“Despite the public barrage of unsubstantiated allegations regarding her compensation, Ms. Carr was at all times employed by the coalition pursuant to a valid contract, written in plain English, and the terms of that contract, and her compensation, were determined and established not by Ms. Carr, but by an independent committee of the coalition’s unpaid board,” the statement said.
Carr’s achievements, however, have been overshadowed by the controversy that engulfed her compensation.
Under questioning by the Florida House Public Integrity & Ethics Committee in 2020, Duarte and another of the coalition’s executives conceded Carr’s multimillion-dollar cash-out of paid time off was “excessive.”
“I wouldn’t say unethical, but wrong? I would say it could be viewed as excessive,” Duarte told the committee when pressed about the issue.
Duarte said she did not play a role in approving Carr’s compensation package, which included approximately $4.2 million in paid time off in addition to her salary and benefits, according to financial records obtained by the House.
“It is a lot of money, but if that was given to her it was not my choice and that was what was given to her,” said Duarte, pointing out that the coalition’s board signed off on Carr’s compensation package.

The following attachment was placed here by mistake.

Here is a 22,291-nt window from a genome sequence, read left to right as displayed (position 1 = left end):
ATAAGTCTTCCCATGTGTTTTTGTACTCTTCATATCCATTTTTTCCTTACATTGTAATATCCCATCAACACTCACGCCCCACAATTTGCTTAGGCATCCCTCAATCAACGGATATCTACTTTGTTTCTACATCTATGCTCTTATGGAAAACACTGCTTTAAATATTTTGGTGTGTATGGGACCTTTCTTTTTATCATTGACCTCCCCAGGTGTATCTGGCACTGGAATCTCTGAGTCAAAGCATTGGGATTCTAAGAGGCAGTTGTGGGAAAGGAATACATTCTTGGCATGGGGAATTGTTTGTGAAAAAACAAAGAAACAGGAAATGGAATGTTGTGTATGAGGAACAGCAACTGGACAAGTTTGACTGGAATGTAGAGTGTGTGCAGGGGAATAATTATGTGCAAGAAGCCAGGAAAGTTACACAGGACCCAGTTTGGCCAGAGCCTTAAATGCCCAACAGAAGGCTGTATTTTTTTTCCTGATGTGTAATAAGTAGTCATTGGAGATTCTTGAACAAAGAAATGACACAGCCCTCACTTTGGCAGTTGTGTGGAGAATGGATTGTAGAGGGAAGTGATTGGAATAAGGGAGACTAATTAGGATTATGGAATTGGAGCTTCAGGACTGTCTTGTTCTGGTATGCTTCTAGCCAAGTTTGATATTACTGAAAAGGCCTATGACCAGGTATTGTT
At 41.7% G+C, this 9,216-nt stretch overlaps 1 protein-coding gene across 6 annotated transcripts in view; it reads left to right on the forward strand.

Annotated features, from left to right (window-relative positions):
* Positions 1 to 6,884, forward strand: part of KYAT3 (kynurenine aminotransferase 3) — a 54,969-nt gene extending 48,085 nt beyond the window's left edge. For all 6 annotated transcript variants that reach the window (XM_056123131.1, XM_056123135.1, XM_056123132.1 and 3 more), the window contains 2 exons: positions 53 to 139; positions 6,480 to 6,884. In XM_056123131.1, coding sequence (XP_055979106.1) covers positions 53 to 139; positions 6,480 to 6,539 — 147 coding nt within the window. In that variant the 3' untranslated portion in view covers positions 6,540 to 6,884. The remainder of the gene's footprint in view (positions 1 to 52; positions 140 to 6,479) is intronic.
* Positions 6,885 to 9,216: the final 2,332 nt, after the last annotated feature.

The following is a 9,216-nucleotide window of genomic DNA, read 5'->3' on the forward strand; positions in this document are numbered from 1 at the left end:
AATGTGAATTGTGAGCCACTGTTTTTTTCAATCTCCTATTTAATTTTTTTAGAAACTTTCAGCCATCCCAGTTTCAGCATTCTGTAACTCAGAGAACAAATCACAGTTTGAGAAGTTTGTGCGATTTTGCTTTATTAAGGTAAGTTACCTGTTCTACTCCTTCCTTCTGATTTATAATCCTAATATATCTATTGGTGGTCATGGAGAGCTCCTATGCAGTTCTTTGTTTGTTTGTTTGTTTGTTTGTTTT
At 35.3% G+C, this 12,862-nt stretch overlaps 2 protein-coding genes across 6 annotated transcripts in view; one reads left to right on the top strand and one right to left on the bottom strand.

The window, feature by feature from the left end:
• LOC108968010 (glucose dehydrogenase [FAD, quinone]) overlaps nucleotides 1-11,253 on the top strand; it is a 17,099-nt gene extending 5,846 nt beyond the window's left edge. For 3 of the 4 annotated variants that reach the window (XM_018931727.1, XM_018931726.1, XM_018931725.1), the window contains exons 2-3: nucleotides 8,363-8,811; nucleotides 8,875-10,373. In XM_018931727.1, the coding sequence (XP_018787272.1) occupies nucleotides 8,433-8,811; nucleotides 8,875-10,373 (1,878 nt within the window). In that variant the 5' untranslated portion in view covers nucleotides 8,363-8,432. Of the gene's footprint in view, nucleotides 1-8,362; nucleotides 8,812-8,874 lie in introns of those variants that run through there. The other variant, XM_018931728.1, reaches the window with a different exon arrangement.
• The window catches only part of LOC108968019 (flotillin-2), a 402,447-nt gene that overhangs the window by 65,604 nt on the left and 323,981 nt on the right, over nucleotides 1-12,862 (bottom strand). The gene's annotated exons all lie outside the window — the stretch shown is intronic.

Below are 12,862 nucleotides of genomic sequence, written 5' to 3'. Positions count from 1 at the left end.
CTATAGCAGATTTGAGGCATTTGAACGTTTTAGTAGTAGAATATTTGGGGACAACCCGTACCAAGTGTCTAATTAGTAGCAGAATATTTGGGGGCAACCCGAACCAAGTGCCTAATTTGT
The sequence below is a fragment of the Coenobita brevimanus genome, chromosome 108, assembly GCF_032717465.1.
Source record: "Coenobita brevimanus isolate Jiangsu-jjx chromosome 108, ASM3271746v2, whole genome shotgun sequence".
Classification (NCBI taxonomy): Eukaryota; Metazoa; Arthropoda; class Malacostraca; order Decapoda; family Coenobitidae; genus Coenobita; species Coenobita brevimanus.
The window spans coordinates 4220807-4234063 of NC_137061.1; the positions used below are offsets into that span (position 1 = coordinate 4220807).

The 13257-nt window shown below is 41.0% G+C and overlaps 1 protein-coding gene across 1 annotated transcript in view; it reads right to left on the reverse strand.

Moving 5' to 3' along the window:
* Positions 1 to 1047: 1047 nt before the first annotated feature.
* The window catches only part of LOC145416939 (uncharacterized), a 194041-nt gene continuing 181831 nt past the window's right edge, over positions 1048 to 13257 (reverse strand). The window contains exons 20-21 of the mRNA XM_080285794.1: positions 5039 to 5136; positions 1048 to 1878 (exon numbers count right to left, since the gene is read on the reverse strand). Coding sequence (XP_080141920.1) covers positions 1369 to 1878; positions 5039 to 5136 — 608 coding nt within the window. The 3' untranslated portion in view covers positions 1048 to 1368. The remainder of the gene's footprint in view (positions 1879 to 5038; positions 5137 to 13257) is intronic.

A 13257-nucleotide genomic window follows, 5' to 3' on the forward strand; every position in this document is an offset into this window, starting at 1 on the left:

Duarte acknowledged she received “hundreds of thousands of dollars” when she cashed out her paid leave.
Carr set Duarte’s salary and benefits and at one point approved a total of 512 days in paid time off over a three-year period, Duarte told the committee. Duarte, 57, later agreed to pay $35,000 to the Department of Children and Families as part of the 2021 settlement.
The Department of Children and Families for more than a decade had a sole-source contract, enshrined in Florida law, that made the coalition the pass-through for millions of dollars meant for domestic violence shelters, which provide services to domestic violence victims.
State lawmakers in 2020 stripped the coalition’s relationship with DCF from state law. DCF also canceled its contract with the organization and filed a lawsuit accusing Carr and the nonprofit of breach of contract. The 2021 settlement also called for the nonprofit and its foundation to be dissolved.
Under the settlement, the state was set to receive $3.935 million from Carr, former coalition directors and insurers. The settlement left open the possibility of criminal charges.